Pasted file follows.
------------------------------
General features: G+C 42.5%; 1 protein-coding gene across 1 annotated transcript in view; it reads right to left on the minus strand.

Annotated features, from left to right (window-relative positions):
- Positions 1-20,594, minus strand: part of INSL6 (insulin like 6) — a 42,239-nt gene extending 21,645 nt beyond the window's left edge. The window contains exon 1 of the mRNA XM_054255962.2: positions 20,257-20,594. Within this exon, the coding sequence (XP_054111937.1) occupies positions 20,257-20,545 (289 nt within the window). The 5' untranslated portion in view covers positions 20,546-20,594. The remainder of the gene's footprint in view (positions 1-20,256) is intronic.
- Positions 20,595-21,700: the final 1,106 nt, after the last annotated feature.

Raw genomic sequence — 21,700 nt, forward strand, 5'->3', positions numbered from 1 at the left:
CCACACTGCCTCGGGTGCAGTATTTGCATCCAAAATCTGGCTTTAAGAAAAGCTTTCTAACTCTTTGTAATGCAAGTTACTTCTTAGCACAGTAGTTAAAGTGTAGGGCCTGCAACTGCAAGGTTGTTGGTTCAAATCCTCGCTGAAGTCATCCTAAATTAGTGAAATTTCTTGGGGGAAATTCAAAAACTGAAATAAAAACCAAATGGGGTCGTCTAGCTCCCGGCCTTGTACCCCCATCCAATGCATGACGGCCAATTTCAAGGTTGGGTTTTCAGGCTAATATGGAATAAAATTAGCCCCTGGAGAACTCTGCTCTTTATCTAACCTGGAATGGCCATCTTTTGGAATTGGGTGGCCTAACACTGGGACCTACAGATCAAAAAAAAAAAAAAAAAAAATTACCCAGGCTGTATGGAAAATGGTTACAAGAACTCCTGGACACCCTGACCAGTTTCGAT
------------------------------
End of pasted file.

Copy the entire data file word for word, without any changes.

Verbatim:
General features: G+C 42.5%; 1 protein-coding gene across 1 annotated transcript in view; it reads right to left on the minus strand.

Annotated features, from left to right (window-relative positions):
- Positions 1-20,594, minus strand: part of INSL6 (insulin like 6) — a 42,239-nt gene extending 21,645 nt beyond the window's left edge. The window contains exon 1 of the mRNA XM_054255962.2: positions 20,257-20,594. Within this exon, the coding sequence (XP_054111937.1) occupies positions 20,257-20,545 (289 nt within the window). The 5' untranslated portion in view covers positions 20,546-20,594. The remainder of the gene's footprint in view (positions 1-20,256) is intronic.
- Positions 20,595-21,700: the final 1,106 nt, after the last annotated feature.

Raw genomic sequence — 21,700 nt, forward strand, 5'->3', positions numbered from 1 at the left:
CCACACTGCCTCGGGTGCAGTATTTGCATCCAAAATCTGGCTTTAAGAAAAGCTTTCTAACTCTTTGTAATGCAAGTTACTTCTTAGCACAGTAGTTAAAGTGTAGGGCCTGCAACTGCAAGGTTGTTGGTTCAAATCCTCGCTGAAGTCATCCTAAATTAGTGAAATTTCTTGGGGGAAATTCAAAAACTGAAATAAAAACCAAATGGGGTCGTCTAGCTCCCGGCCTTGTACCCCCATCCAATGCATGACGGCCAATTTCAAGGTTGGGTTTTCAGGCTAATATGGAATAAAATTAGCCCCTGGAGAACTCTGCTCTTTATCTAACCTGGAATGGCCATCTTTTGGAATTGGGTGGCCTAACACTGGGACCTACAGATCAAAAAAAAAAAAAAAAAAAATTACCCAGGCTGTATGGAAAATGGTTACAAGAACTCCTGGACACCCTGACCAGTTTCGAT